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Publications related to Direct support professionals

More Than Just a Job: Person-Centered Career Planning

Institute Brief 16

Sometimes counselors think that person-centered career planning has to involve a big meeting, or is only for people with the most significant disabilities. The first issue in the new ICI Professional Development Series lays out the principles of listening to job seekers to help them shape and achieve their career goals.

Networking: A Consumer Guide to an Effective Job Search

Tools for Inclusion 7

Based on an ICI training workshop, this brief teaches job seekers with disabilities how to become more proactive in their job search.

Support through Mentorship: Accessible Supervision of Employees with Intellectual and Developmental Disabilities

The Institute Brief Issue No. 29 July 2013

Effective supervision of employees with intellectual or developmental disabilities can be challenging for businesses that may not have experience in hiring people with diverse support requirements. This is largely due to the relatively low participation rates of people with disabilities in the workforce. This is, thankfully, changing as more businesses are seeing the value of diversifying their workforce, which includes hiring people with diverse cognitive abilities like people with intellectual or developmental disabilities.

Supporting Individuals with Autism Spectrum Disorders: Quality Employment Practices

The Institute Brief, Issue No. 25

It has been known for decades that individuals with autism spectrum disorders (ASD), including those with significant impairment or who have behaviors that others find challenging, can work when they are given appropriate supports (Smith, Belcher, & Juhrs, 1995). It is also clear that individuals with ASD can benefit from employment. Benefits include improved emotional state, greater financial gain, decreased anxiety, greater self-esteem, and greater independence (Mawhood & Howlin, 1999; Hurlbutt & Chalmers, 2004). Nonetheless, employment outcomes for individuals with ASD have traditionally been poor (Bilstedt, Gilberg, & Gilberg, 2005; Howlin, Goode, Hutton, & Rutter, 2004). Even those who do find work are often underemployed or do not hold onto jobs for a long period of time (Mawhood & Howlin, 1999).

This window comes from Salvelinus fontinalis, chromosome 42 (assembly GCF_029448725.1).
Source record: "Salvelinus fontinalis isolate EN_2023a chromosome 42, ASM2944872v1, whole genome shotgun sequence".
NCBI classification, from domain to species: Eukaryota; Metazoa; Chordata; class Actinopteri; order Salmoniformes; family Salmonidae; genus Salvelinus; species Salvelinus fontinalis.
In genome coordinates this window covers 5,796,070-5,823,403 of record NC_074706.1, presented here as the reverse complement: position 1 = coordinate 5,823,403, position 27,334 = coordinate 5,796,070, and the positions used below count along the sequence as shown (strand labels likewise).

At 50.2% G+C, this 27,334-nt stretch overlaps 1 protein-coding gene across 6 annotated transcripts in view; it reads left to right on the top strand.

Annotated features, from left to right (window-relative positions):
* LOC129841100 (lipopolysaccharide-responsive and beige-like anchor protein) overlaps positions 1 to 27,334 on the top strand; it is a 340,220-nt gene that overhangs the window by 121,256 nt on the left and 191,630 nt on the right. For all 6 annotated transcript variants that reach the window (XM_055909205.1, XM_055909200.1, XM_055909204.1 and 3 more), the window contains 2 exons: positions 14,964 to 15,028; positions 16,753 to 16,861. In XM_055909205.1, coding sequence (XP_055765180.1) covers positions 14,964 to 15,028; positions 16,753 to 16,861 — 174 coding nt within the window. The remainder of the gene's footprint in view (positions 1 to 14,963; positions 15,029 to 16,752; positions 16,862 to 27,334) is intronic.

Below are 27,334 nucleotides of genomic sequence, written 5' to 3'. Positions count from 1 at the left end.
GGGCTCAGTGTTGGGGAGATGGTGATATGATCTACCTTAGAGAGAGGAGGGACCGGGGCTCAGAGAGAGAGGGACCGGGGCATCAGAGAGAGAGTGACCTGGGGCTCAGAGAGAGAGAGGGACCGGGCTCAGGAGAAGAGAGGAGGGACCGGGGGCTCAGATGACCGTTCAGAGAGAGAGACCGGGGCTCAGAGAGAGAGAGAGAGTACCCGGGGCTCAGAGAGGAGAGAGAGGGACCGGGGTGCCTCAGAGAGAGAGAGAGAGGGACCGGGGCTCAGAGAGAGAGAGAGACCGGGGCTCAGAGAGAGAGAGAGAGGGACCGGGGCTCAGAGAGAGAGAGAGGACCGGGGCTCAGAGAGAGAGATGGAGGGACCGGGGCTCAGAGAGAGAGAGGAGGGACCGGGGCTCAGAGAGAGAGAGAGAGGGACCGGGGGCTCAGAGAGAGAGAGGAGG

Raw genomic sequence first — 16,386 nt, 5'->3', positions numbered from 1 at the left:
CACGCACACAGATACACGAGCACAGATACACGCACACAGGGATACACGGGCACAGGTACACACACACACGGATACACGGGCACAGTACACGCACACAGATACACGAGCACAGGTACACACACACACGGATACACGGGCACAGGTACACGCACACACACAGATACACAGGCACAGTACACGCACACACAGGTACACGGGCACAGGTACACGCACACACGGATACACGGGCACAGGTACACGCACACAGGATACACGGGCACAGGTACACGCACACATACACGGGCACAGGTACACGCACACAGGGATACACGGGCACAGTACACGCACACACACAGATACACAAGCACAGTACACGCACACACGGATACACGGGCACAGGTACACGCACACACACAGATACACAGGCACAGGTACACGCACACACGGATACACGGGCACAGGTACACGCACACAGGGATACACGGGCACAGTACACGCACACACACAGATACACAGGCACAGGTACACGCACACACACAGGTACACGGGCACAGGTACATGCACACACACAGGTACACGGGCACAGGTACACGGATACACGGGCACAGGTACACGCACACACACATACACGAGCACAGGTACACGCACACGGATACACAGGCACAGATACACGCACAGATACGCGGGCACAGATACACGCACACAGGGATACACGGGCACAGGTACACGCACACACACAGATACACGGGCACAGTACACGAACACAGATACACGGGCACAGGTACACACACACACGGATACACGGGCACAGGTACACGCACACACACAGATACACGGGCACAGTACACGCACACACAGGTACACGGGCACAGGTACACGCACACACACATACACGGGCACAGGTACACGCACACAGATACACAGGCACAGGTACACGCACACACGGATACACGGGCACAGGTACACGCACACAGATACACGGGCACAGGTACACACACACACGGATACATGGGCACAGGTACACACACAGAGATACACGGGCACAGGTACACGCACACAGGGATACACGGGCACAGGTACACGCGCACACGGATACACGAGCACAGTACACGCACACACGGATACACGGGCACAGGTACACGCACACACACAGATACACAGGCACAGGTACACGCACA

Recruitment and Retention of Older Workers: Considerations for Employers

The National Center on Workforce Development/Adult (NCWD/A), funded by the U.S. Department of Labor’s Office of Disability Employment Policy (ODEP), undertook a one-year project that examined practices and strategies implemented by U.S. companies seeking to recruit and retain older workers. This brief presents themes that emerged from phone conversations with employees at 18 companies in 13 states. Five of those companies subsequently participated in more in-depth, in-person visits. NCWD/A staff held phone conversations with human resource or diversity program representatives; during in-person visits, researchers had discussions with a wide range of informants, from company leadership to frontline supervisors/managers and older workers themselves. This brief presents the motivational factors that drove companies to focus on older workers, the cultural contexts of businesses that have undertaken these practices, and the range of recruitment and retention practices and initiatives they used. Researchers offer suggestions to employers on the relevance of the findings to their own workplace practices, initiatives, and cultures.

ICI: promoting inclusion for people with disabilities